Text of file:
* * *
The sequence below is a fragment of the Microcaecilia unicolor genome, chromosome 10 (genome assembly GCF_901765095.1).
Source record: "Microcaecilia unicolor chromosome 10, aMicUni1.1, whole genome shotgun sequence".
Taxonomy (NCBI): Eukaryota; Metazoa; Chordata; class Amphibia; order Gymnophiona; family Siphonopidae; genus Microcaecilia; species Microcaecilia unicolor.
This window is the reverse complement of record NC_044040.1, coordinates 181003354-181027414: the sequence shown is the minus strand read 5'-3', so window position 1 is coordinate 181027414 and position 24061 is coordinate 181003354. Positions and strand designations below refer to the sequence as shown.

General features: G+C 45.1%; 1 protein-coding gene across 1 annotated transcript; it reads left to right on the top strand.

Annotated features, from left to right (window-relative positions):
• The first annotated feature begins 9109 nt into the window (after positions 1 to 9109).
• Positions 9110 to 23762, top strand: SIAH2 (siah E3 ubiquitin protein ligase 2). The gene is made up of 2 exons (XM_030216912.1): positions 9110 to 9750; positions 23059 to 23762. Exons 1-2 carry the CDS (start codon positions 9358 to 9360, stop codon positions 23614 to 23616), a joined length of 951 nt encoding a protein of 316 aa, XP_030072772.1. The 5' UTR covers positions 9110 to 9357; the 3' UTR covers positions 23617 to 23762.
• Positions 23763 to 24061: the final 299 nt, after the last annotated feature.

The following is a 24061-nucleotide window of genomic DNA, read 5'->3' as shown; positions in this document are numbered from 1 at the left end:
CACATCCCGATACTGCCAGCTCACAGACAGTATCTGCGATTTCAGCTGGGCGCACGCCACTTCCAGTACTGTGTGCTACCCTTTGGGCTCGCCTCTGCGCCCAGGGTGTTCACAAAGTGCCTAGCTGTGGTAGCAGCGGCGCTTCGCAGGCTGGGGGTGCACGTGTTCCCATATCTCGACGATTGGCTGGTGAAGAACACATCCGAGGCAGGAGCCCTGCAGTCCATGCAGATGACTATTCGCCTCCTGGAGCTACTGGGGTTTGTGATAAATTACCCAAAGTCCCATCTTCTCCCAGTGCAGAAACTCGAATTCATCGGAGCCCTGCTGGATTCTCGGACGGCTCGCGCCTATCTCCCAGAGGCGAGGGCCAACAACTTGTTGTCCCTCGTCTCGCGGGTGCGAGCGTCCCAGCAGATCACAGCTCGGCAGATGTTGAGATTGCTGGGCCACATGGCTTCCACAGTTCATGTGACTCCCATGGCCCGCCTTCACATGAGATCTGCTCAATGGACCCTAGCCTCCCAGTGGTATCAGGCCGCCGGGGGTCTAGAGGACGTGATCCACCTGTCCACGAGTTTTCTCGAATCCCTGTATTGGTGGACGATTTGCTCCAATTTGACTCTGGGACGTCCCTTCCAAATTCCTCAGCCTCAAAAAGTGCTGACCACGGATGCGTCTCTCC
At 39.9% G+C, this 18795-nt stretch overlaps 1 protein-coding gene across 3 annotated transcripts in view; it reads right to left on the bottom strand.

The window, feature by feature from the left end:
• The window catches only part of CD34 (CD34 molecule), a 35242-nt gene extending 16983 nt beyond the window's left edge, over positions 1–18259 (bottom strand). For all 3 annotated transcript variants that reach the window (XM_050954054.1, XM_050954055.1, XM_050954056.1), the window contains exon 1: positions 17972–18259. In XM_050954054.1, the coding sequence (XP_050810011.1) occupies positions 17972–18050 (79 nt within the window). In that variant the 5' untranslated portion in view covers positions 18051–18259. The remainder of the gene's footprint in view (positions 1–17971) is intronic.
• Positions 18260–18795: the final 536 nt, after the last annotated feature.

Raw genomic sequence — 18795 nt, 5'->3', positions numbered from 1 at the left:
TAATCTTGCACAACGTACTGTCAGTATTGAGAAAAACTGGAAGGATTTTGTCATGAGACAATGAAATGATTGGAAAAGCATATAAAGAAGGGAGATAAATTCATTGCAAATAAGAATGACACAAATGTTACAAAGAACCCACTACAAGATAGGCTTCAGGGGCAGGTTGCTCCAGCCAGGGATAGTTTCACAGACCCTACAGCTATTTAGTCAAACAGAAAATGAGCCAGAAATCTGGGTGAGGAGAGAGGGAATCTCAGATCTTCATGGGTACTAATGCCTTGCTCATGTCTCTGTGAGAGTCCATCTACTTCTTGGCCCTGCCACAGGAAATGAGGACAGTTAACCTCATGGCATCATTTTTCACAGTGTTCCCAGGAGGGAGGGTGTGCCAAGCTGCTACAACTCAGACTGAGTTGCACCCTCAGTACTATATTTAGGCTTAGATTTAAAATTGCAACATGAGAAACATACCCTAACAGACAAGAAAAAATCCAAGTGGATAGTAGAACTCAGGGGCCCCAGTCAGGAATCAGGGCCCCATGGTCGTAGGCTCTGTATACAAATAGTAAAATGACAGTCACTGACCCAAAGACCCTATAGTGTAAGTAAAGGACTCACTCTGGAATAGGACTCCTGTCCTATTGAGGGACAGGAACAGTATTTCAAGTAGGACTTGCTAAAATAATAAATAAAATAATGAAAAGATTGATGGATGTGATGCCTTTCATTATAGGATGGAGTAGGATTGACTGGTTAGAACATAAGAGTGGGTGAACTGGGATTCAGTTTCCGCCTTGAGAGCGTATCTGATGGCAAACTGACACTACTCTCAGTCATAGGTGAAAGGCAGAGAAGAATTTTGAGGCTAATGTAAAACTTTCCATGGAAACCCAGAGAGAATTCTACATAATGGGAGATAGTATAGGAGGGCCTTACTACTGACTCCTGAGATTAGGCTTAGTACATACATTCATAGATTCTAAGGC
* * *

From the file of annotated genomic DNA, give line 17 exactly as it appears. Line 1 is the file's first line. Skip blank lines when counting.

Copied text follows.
TAATCTTGCACAACGTACTGTCAGTATTGAGAAAAACTGGAAGGATTTTGTCATGAGACAATGAAATGATTGGAAAAGCATATAAAGAAGGGAGATAAATTCATTGCAAATAAGAATGACACAAATGTTACAAAGAACCCACTACAAGATAGGCTTCAGGGGCAGGTTGCTCCAGCCAGGGATAGTTTCACAGACCCTACAGCTATTTAGTCAAACAGAAAATGAGCCAGAAATCTGGGTGAGGAGAGAGGGAATCTCAGATCTTCATGGGTACTAATGCCTTGCTCATGTCTCTGTGAGAGTCCATCTACTTCTTGGCCCTGCCACAGGAAATGAGGACAGTTAACCTCATGGCATCATTTTTCACAGTGTTCCCAGGAGGGAGGGTGTGCCAAGCTGCTACAACTCAGACTGAGTTGCACCCTCAGTACTATATTTAGGCTTAGATTTAAAATTGCAACATGAGAAACATACCCTAACAGACAAGAAAAAATCCAAGTGGATAGTAGAACTCAGGGGCCCCAGTCAGGAATCAGGGCCCCATGGTCGTAGGCTCTGTATACAAATAGTAAAATGACAGTCACTGACCCAAAGACCCTATAGTGTAAGTAAAGGACTCACTCTGGAATAGGACTCCTGTCCTATTGAGGGACAGGAACAGTATTTCAAGTAGGACTTGCTAAAATAATAAATAAAATAATGAAAAGATTGATGGATGTGATGCCTTTCATTATAGGATGGAGTAGGATTGACTGGTTAGAACATAAGAGTGGGTGAACTGGGATTCAGTTTCCGCCTTGAGAGCGTATCTGATGGCAAACTGACACTACTCTCAGTCATAGGTGAAAGGCAGAGAAGAATTTTGAGGCTAATGTAAAACTTTCCATGGAAACCCAGAGAGAATTCTACATAATGGGAGATAGTATAGGAGGGCCTTACTACTGACTCCTGAGATTAGGCTTAGTACATACATTCATAGATTCTAAGGC